At CMA Live last month, there was a fantastic presentation by Amy Harrison on writing better for your audience so you’re communicating the value of your offering. She was talking about sales copywriting – about writing for your website and about how you help potential customers overcome their objections.

That’s all good stuff and it was definitely relevant to the audience. It’s important to get your message right and make sure that people understand how you help them. Communicating that well is a big part of converting leads into customers.

Finding Copywriting Help

However, she also talked about how tricky it is to find a good sales copywriter, and quoted survey results from the Pro Copywriters Network (of which I’m a member), which showed that 39% of writers do so because they love it, and only 12% do it to help their clients, which isn’t good for the customers.

I was unexpectedly troubled by this. I’m a writer because I love what I do more than anything. It was all I ever wanted to do as a child and the one thing I’m really good at. So does that mean I’m not the person to choose for your writing work?

I’ve been self-employed for a few years now, and I can’t imagine going back to work for someone else. I know a lot of people who are employees, though, as well as encountering them in a range of situations on a daily basis.

The majority are completely disengaged with what they do, if not actually made miserable by work they don’t relate to or a poor office environment. And it shows in the words they use and the way they interact with customers.

If you were going to choose someone to help you in your business, to do something that would support you to grow and make money, who would you choose? Someone whose passion for their work comes across constantly, or somebody who’s just there for the pay packet?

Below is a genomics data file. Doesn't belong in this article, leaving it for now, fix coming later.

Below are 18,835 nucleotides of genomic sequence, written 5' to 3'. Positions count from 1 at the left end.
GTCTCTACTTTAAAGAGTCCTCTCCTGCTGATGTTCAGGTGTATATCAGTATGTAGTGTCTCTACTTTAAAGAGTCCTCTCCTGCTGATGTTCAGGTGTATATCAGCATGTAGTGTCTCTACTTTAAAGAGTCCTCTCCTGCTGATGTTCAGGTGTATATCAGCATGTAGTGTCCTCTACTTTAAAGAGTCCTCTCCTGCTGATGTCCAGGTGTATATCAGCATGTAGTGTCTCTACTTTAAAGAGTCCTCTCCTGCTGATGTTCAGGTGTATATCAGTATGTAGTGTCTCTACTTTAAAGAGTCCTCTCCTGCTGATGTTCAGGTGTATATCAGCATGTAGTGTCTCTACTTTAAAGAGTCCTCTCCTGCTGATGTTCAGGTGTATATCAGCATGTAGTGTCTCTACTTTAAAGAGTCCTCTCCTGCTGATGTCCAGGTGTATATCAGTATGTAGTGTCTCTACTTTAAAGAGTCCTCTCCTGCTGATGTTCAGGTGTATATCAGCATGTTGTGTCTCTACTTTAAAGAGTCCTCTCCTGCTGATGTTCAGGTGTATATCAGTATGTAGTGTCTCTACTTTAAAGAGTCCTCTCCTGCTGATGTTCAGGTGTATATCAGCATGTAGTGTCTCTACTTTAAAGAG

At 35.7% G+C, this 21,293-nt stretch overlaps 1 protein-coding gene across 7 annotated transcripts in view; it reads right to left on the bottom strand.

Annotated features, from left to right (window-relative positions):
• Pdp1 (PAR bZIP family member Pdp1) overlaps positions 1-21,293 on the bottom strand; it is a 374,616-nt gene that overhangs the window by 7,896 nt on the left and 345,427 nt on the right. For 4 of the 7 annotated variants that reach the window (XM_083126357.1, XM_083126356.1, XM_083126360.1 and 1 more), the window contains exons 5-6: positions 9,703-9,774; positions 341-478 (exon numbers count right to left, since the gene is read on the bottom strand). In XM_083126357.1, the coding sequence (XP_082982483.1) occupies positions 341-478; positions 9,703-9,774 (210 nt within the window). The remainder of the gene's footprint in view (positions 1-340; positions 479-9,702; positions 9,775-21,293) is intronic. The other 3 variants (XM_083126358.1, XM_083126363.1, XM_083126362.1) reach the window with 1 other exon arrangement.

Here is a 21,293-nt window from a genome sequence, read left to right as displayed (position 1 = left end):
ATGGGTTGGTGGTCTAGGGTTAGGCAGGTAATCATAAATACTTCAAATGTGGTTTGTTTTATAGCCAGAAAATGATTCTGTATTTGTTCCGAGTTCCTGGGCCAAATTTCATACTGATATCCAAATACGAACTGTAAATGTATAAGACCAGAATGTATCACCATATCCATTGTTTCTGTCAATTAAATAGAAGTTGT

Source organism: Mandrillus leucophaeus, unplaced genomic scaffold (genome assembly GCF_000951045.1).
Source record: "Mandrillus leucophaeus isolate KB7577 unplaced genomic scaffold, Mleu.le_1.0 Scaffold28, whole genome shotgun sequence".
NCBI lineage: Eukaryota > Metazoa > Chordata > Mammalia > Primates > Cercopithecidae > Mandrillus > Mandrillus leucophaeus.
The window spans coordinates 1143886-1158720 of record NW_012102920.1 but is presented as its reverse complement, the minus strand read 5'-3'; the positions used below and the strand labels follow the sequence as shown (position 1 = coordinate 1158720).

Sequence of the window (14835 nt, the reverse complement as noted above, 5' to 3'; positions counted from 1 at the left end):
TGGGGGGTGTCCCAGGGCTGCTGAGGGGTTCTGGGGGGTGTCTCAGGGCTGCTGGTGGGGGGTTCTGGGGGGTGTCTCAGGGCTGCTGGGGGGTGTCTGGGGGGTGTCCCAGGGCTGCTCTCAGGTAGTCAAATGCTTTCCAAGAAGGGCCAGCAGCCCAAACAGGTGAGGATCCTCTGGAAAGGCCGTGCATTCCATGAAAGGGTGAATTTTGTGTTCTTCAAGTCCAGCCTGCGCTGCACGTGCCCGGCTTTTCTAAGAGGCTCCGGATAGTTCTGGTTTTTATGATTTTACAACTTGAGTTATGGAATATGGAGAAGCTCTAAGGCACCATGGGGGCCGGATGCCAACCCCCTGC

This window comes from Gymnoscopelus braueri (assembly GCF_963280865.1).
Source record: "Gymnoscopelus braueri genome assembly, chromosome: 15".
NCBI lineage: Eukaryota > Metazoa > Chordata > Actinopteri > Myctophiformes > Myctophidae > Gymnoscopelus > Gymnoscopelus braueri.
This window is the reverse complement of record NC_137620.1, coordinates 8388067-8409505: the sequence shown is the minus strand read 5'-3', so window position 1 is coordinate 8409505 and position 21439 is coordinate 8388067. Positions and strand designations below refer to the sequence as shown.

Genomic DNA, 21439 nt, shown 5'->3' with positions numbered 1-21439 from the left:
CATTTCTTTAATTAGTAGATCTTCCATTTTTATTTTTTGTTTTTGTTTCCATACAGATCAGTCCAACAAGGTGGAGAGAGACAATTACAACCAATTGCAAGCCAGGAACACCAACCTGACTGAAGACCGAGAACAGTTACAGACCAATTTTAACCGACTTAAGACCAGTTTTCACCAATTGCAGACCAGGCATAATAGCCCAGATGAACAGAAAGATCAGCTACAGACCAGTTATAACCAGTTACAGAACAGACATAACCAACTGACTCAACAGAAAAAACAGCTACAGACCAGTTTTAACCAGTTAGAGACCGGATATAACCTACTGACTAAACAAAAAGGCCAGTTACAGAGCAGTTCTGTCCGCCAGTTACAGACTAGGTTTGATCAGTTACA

Not all Copywriting is the Same

Typewriter with blank sheet of paper for copywritingI think it would have been fairer to say that there are different types of writer for different types of need, just like you’d want an ENT specialist to help you with hearing loss rather than going to a gastroenterologist, or the GP.

Sales writing as Amy explained it is old-school, ad agency copywriting. It’s a hugely valuable part of your content marketing and you need to get it right.

I am not an expert in sales copy, and would never pretend to be. I would recommend someone who is, and happily pass on that referral.

That doesn’t mean, though, that the kind of writing I do isn’t equally valuable, and that was what I thought could have been made clearer.

Busy business owners also rely on copywriters on an ongoing basis to write:

  • Blogs
  • Case studies
  • Podcast shownotes
  • ebooks and eguides
  • White papers
  • Business books

All of which I’ve done to the satisfaction of my clients.

What I would say is this:

If you know you have a need for a professional writer, get clear first of all on what you want them to do and why.

Then do some research. Ask for recommendations, speak to copywriters and look at the testimonials on their website.

Regardless of what inspired them to make writing their profession, you want to feel assured that they understand your business, your message and your audience. Choose someone you trust to communicate that for you.

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